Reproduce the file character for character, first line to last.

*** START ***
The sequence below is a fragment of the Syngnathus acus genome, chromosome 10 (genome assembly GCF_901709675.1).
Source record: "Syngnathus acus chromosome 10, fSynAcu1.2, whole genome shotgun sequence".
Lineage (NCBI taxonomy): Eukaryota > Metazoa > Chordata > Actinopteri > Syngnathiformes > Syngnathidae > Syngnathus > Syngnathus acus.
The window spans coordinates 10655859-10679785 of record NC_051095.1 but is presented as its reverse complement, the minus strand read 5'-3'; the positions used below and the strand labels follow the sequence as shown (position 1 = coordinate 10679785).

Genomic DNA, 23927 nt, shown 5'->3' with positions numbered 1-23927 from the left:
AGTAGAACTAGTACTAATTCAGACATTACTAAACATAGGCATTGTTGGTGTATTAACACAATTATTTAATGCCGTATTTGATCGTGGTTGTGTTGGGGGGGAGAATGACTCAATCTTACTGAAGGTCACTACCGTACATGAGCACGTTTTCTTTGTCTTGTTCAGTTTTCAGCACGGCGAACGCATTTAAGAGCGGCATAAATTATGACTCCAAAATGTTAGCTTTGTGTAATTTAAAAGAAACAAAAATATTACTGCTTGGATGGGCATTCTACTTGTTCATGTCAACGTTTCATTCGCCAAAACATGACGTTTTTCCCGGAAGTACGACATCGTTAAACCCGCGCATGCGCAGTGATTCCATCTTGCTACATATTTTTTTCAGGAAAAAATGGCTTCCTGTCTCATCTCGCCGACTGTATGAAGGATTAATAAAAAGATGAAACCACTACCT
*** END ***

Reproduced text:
The sequence below is a fragment of the Syngnathus acus genome, chromosome 10 (genome assembly GCF_901709675.1).
Source record: "Syngnathus acus chromosome 10, fSynAcu1.2, whole genome shotgun sequence".
Lineage (NCBI taxonomy): Eukaryota > Metazoa > Chordata > Actinopteri > Syngnathiformes > Syngnathidae > Syngnathus > Syngnathus acus.
The window spans coordinates 10655859-10679785 of record NC_051095.1 but is presented as its reverse complement, the minus strand read 5'-3'; the positions used below and the strand labels follow the sequence as shown (position 1 = coordinate 10679785).

Genomic DNA, 23927 nt, shown 5'->3' with positions numbered 1-23927 from the left:
AGTAGAACTAGTACTAATTCAGACATTACTAAACATAGGCATTGTTGGTGTATTAACACAATTATTTAATGCCGTATTTGATCGTGGTTGTGTTGGGGGGGAGAATGACTCAATCTTACTGAAGGTCACTACCGTACATGAGCACGTTTTCTTTGTCTTGTTCAGTTTTCAGCACGGCGAACGCATTTAAGAGCGGCATAAATTATGACTCCAAAATGTTAGCTTTGTGTAATTTAAAAGAAACAAAAATATTACTGCTTGGATGGGCATTCTACTTGTTCATGTCAACGTTTCATTCGCCAAAACATGACGTTTTTCCCGGAAGTACGACATCGTTAAACCCGCGCATGCGCAGTGATTCCATCTTGCTACATATTTTTTTCAGGAAAAAATGGCTTCCTGTCTCATCTCGCCGACTGTATGAAGGATTAATAAAAAGATGAAACCACTACCT